4 July 2022: Dhingra confirmed for MPC

Dhingra confirmed for MPC

4th July: Highlights

  • UK Economy hit by lack of foresight and some wishful thinking
  • Soaring dollar, helping with inflation but hurting exporters
  • Inflation hits a record with gas crunch still to come

GBP – Anti-Brexit member to bring fresh perspective?

While the Fed acknowledges that Jerome Powell may have been a little flippant about rising inflation, the FOMC have actually taken significant steps to rectify his error.

This in contrast to the Bank of England, which has agreed that it underestimated the rate at which inflation would accelerate, but has made no significant effort to rectify its error.

To many observers, the MPC appears to remain unsure about how it can tighten monetary policy without tipping the economy into recession.

Its series of dovish hikes have had no significant effect on the rise in inflation and while it is clear that the supply side of the economy cannot be dealt with by hikes in interest rates, the demand side certainly can. However, the drip drip of twenty-five basis points coupled with dire warnings from the Bank’s Chief Economist are unlikely to have the desired effect.

This is particularly true when Huw Pill holds his hands up to being the person who didn’t see inflation rising as fast or as far, and he and his department told the MPC so.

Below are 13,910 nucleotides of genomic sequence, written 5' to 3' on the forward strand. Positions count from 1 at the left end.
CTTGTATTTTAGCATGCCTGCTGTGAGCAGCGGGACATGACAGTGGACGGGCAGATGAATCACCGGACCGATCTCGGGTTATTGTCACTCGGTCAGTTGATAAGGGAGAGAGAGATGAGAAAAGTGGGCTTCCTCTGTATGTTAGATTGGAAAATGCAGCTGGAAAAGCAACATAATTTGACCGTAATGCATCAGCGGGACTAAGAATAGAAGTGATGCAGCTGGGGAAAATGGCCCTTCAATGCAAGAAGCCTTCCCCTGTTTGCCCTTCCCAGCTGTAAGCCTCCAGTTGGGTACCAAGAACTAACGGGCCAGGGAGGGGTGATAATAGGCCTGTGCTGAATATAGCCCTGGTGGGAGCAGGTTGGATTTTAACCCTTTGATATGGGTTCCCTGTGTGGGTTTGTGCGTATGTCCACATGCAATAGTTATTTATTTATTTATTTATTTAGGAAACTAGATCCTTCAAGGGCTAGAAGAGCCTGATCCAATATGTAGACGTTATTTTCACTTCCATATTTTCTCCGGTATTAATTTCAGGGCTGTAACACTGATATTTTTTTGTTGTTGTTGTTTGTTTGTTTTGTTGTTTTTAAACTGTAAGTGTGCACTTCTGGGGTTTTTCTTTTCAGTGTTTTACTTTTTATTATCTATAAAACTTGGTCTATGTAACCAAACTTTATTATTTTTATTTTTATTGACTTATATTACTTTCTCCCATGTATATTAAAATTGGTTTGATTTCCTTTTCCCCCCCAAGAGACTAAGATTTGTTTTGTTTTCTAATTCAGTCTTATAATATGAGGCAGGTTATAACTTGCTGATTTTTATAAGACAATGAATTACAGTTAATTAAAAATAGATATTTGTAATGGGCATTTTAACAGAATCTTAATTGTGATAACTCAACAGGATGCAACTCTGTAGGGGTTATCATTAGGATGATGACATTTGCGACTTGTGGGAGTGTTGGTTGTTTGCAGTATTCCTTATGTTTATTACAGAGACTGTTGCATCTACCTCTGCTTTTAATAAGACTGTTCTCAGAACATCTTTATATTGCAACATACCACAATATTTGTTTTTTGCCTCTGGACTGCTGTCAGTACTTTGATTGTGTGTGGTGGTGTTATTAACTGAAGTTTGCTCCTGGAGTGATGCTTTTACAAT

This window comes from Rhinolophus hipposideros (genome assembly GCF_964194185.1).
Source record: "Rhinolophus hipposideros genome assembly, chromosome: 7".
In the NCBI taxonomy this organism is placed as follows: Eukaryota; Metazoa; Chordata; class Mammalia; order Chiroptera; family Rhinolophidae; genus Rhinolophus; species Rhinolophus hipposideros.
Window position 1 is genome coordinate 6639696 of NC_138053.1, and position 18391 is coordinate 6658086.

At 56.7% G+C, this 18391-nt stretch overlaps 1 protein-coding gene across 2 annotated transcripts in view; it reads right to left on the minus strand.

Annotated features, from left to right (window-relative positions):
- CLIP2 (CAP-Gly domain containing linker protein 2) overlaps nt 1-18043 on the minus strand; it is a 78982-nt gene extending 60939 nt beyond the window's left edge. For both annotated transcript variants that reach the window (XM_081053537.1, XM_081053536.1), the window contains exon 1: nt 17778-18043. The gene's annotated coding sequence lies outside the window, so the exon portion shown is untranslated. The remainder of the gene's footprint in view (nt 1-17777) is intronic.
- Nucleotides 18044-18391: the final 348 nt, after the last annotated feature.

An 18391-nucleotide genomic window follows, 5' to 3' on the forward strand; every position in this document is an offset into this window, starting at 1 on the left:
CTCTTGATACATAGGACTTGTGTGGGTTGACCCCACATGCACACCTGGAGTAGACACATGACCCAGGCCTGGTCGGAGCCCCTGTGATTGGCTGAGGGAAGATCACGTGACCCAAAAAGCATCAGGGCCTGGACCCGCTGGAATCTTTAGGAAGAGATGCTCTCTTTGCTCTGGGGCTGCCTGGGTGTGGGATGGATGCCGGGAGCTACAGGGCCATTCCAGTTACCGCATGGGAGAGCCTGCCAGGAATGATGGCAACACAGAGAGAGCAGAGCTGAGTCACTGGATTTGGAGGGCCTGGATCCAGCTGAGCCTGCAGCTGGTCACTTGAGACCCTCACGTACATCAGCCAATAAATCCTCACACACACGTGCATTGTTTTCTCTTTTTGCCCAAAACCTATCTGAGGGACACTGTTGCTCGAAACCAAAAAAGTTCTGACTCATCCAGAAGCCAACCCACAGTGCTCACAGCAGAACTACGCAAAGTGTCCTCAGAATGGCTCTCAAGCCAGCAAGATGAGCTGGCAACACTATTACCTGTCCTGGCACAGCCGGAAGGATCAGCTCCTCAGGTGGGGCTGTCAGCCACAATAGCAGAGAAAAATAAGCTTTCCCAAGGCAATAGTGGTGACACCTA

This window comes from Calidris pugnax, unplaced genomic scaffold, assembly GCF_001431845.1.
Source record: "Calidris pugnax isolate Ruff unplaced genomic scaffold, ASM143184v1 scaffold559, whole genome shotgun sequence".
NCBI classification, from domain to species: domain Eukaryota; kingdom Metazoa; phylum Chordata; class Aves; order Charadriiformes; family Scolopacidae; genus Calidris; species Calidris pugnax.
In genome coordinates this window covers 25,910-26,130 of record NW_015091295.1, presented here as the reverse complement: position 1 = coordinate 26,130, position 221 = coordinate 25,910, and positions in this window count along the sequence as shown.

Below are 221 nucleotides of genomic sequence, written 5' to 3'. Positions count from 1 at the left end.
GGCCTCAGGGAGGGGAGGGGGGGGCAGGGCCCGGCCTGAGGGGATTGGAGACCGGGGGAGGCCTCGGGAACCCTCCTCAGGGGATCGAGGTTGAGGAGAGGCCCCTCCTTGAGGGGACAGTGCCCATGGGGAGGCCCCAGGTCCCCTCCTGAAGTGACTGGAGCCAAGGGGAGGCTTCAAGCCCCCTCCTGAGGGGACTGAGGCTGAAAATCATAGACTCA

The lack of confidence that Parliament has in the Prime Minister could not have been seen in starker relief than in its reaction to, yet another, scandal emanating from the Government’s back benches.

The fall from grace of the Deputy Chief Whip has again been laid at Boris Johnson’s feet. He is now expected to listen to every bit of tittle-tattle and rumour and move people into, or more importantly out of, his Cabinet based upon innuendo and not wait for the facts to emerge.

While this may be a ridiculous premise, it does in reality point to how far Johnson’s stock has fallen.

Last week, Sterling came close to again breaking below the 1.20 level, but in the main, buying, related to month-end contracts, saw it rally a little. It reached a low of 1.1975, closing at 1.2099.

This week, Huw Pill will speak about the prospects for tighter monetary policy and data for services output in June will be released. While this data is unlikely to predict a coming recession, the trend is for it to fall further in coming months.

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USD – Fed fighting the devil it knows, recession can wait